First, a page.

Homeowners’ Associations in Delaware must be registered as non-profit corporations and must, therefore, follow the state Nonprofit Association Act. In addition to nonprofit law, the Delaware Uniform Common Interest Ownership Act (DUCIOA) was created to provide more specific regulations for community associations.
Initial Code Of Regulation
HOAs in Delaware are given a considerable amount of freedom to create and implement their own rules and regulations regarding community association operation. When setting up a homeowners’ association, the initial Code of Regulation must be submitted with the government and address the following:
Identification of all property and the allocation of interest of common elements.
The method of calling meetings.
The number of owners and members of the council to reach quorum at meetings.
Number and qualifications of council members along with term limits and the method of filling vacancies.
Annual election processes.
The duties of each officer.
Maintenance and replacement of common elements and the payment cost necessary.
Manner of obtaining assessments and dues.
The method of adopting and amending community rules.
All the above bullet points must be addressed within the initial Code of Regulation because they are not standardized by state law.
Homeowners Association’s Rights and Responsibilities
The primary purpose of the HOA is to provide maintenance for common areas and to protect property value by enforcing the agreed-upon community code of regulations. To raise funds to offset the cost of maintaining common areas, the community association may collect assessments from unit owners. Assessments are collected based on the percentage of interest each homeowner has within the community. An association member with a property worth $200,000 will have to pay a larger share of the maintenance costs compared to a unit owner with a property worth $120,000. Because of this, they will also receive more voting power in elections and when voting on amendments to the code of regulations.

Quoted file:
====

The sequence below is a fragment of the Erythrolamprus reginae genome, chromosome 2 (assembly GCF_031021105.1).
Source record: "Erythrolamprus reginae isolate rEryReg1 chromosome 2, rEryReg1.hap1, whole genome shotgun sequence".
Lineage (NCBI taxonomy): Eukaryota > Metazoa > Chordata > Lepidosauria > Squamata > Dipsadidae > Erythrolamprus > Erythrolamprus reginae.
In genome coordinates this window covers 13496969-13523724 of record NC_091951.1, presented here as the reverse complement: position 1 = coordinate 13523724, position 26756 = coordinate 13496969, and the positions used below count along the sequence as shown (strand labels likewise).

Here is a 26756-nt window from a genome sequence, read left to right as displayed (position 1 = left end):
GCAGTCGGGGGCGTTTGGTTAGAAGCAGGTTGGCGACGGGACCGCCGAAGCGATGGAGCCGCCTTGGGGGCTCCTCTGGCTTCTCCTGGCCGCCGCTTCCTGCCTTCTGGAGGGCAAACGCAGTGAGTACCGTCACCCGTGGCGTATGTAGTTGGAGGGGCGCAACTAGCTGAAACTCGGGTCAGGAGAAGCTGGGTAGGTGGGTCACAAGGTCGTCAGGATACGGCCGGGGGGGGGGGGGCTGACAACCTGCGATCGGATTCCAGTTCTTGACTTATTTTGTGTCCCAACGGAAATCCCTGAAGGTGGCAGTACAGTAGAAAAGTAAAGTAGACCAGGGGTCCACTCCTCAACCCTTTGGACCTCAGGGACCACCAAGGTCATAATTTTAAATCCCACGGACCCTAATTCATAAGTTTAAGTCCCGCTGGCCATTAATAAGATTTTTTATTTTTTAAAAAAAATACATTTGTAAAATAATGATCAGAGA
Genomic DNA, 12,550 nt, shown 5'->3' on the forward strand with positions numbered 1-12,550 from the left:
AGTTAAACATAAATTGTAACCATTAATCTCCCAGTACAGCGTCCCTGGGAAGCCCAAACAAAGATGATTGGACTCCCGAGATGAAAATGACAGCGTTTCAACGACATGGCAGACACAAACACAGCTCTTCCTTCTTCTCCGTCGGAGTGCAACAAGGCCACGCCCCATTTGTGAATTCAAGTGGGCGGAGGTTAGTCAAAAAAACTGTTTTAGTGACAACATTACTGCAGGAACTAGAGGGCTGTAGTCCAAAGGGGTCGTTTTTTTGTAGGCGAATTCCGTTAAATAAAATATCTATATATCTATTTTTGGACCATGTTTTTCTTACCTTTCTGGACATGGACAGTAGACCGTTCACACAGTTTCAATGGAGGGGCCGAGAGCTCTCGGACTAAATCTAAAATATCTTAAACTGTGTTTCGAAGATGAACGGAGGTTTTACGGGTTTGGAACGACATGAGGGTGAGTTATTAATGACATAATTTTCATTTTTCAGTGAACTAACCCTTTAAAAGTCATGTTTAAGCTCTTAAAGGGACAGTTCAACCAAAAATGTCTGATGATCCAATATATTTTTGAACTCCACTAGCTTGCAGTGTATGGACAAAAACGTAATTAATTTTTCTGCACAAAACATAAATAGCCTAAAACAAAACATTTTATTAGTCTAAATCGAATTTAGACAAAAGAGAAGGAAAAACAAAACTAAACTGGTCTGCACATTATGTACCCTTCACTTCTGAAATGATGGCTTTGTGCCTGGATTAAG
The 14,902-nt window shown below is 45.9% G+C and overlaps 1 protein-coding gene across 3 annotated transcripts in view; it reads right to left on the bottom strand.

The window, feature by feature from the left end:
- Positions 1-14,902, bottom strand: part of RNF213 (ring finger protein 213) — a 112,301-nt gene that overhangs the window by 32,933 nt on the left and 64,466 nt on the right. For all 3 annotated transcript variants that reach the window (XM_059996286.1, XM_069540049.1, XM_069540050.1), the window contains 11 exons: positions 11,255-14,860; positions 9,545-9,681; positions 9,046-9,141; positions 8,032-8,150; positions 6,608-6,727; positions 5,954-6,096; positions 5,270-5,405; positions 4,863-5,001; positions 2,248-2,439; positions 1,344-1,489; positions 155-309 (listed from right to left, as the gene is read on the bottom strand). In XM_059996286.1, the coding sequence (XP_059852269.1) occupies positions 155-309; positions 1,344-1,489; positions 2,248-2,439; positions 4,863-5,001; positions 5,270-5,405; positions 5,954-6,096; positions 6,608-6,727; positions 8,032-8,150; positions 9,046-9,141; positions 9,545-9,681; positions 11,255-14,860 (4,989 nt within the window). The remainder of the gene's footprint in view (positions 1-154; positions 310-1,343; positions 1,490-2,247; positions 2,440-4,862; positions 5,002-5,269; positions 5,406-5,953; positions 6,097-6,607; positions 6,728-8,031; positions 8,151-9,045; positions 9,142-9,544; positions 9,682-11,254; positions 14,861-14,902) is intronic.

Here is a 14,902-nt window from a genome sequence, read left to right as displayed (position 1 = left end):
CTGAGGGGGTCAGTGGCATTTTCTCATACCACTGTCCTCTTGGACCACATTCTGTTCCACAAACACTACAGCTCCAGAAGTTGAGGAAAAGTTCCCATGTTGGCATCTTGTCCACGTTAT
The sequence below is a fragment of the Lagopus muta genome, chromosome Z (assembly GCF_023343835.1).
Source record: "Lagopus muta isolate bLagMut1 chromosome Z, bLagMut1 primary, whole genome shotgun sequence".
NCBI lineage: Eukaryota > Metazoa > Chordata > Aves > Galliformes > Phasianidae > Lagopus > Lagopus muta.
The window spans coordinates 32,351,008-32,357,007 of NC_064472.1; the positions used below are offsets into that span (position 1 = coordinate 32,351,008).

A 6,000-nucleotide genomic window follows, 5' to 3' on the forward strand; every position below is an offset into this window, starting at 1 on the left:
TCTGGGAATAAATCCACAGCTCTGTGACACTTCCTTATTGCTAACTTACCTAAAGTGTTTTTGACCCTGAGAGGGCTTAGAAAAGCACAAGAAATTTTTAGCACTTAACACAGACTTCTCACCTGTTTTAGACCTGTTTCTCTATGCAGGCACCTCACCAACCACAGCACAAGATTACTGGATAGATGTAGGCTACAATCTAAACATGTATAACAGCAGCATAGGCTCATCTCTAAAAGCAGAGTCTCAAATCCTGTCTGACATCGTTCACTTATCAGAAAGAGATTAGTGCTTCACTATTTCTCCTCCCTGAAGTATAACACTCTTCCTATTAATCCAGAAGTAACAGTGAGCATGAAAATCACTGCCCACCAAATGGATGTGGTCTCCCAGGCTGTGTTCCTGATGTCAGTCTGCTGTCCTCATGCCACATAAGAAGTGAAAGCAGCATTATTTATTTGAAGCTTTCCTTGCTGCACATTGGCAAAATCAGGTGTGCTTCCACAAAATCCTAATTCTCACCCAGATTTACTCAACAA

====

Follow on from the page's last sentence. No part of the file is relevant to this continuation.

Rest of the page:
If a homeowner gets behind on payments, the association may impose liens on the property and impose reasonable fees up to 18% of the annual homeowner’s fees. In extreme cases, the board may force the sale of property in which case the owner must use the proceeds of the sale to pay overdue account balances or, with a majority vote from the unit owners, the association may purchase the property and rent or resell it to make up the money owed.
Overdue Account Balance
If a unit with an overdue account balance is sold voluntarily, the assessments must come out of the sale proceeds whether from the seller’s or the buyer’s side; whatever is stated in the contract. If owed money is not received by the association, it then becomes a common expense that must be paid by all unit owners, including the new owners of the property.
The board of directors can create, alter, and repeal aspects of the code of regulations. For any changes made, the board must have a majority vote from unit owners.
Association treasurers must keep detailed financial records and make them available to all unit owners during regular business hours.
Homeowner Rights in Delaware
To make any amendments or additions to community laws, the board of directors must receive a majority vote from the homeowners.
Homeowners have the right to attend all meetings, including executive board meetings. The board may have a closed session only when meeting with the legal counsel regarding a sensitive community issue. The minutes of all meetings must be recorded and made available to unit owners during regular business hours.
Notification of all meetings must be mailed to unit owners at least 14 days before the date of the meeting. Information regarding the meeting must also be posted in common areas at least seven days before the meeting.
HOAs in Delaware cannot restrict homeowners from flying an American Flag on their property. The association may regulate the size of flags above 3’x5’ or the number of flags flown. Homeowners also retain the right to post “For Sale” signs on their property up to 12”x18” so long as they are relevant.
The Delaware Uniform Common Interest Ownership Act (DUCIOA)
To ensure that your community association is being run following all state and local laws, it helps to have a professional on your side. CSM has a team of experienced professionals that have worked with communities in almost every state in the US. Specializing in HOA financial management, we can help your board of directors manage association finances, write and submit documents, and prepare for audits. If you have any questions regarding state HOA laws and regulations, give us a call at (865) 315-7505, contact us online or email us at email@example.com.